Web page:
Monthly archives:June 2014

  • Look after your pelvic floor muscles in pregnancy

    Pregnant mums exercizing pelvic floor muscles

    Pregnancy and childbirth are two of the major life events associated with urinary incontinence, which is why the Continence Foundation of Australia has launched an awareness campaign focusing on maternity.

    One in three women who have ever had a baby experience some form of urinary incontinence. Moreover, of the 4.2 million Australians (aged 15 years and over) affected by urinary incontinence, 80% are women, with problems arising primarily after childbirth and menopause. The Continence Foundation’s project, Pelvic floor awareness in pregnancy, childbirth and beyond aims to prevent pregnancy-related incontinence and reduce the number of women unnecessarily putting up with urinary incontinence after childbirth.

    The Continence Foundation’s project manager and health promotion officer, Samantha Scoble, said that women needed to prioritize their pelvic floor health by incorporating pelvic floor exercises into their daily routine. She said clinical studies showed that pelvic floor muscle exercises were effective in treating incontinence among pre and postnatal women.

    Five steps for a health pelvic floor:

    1. Practice good toilet habits – Don’t get into the habit of emptying your bladder when it’s only half full; go only when you get the urge. And when you go, don’t rush. Be sure to empty your bladder fully or you may risk a bladder infection.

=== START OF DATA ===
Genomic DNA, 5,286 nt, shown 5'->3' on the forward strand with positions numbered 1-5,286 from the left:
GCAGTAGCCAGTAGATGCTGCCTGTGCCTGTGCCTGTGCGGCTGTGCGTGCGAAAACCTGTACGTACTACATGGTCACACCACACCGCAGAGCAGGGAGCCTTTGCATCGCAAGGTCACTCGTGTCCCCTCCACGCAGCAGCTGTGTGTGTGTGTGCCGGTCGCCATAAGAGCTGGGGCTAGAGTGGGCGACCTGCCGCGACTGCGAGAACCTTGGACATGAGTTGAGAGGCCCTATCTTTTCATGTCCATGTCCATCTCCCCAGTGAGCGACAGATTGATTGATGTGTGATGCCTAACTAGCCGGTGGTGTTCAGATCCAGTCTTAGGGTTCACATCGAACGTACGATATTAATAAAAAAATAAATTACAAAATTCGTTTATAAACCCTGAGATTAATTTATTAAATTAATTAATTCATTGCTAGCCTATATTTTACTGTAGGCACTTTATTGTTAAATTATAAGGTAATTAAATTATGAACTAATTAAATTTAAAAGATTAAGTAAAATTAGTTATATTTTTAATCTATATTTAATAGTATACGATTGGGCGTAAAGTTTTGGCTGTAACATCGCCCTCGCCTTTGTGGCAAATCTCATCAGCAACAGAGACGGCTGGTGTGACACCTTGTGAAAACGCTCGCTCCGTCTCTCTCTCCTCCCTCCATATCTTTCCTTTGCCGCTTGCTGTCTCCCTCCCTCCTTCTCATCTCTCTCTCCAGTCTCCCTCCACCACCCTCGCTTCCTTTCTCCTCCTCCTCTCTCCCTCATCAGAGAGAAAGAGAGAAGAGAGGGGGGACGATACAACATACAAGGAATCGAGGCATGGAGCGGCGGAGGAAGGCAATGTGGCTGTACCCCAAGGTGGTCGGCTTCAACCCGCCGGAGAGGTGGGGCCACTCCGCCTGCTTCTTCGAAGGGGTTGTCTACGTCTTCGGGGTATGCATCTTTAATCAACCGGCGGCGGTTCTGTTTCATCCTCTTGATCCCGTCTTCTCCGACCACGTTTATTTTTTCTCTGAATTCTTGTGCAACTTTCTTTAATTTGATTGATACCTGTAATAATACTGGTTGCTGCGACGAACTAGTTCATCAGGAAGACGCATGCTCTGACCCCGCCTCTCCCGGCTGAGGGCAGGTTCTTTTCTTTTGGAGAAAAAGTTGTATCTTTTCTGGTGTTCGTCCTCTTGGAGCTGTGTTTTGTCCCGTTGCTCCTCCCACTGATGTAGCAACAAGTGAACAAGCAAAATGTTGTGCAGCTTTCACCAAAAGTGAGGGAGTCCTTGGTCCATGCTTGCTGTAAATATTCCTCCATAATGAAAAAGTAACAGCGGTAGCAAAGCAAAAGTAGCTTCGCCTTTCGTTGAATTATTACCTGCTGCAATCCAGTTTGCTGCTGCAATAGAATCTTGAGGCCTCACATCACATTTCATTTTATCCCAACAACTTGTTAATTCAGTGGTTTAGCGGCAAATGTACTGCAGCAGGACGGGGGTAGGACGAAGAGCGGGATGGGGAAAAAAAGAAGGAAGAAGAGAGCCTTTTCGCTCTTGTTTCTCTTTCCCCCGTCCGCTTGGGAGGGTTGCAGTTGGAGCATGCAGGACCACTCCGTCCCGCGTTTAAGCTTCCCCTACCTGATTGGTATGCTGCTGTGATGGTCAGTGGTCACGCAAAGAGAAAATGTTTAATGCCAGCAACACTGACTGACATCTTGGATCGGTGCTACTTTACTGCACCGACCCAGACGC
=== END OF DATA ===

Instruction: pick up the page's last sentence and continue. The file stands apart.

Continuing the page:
2. Maintain good bowel habits – Ensure you consume enough fibre and liquid to avoid constipation, because straining on the toilet can strain and weaken your pelvic floor muscles.
    3. Drink plenty of fluids – Ensure your daily fluid intake is 1.5 to 2 litres, unless your doctor advises otherwise.
    4. Look after your pelvic floor muscles – Learn the correct way to do your pelvic floor exercises (go to continence.org.au or phone 1800 33 00 66) and do them everyday. You can also be guided by your midwife, your doctor, continence nurse or physiotherapist.
    5. Exercise regularly – Walking is great, but if you want to be more active, engage only in pelvic floor-safe exercises that do not put excess strain on your pelvic floor. Go to pelvicfloorfirst.org.au for more information.

     

  • sleeping baby

    Babies spend a lot of their time sleeping. Some sleeping arrangements are not safe. They can increase the risk of Sudden Unexpected Death in Infancy (SUDI) including SIDS and fatal sleeping accidents. SIDS remains the most common category of deaths between one month and one year of age. Research has found some important ways to reduce the risk of sudden infant death and create a safe sleeping environment for babies.

    How to Sleep your Baby Safely:

    1. Sleep baby on the back from birth, not on the tummy or side

    2. Sleep baby with head and face uncovered

    3. Keep baby smoke free before birth and after

    4. Provide a safe sleeping environment night and day

    5. Sleep baby in their own safe sleeping place in the same room as an adult caregiver for the first six to twelve months

    6. Breastfeed baby

    For more information go to http://www.sidsandkids.org/safe-sleeping/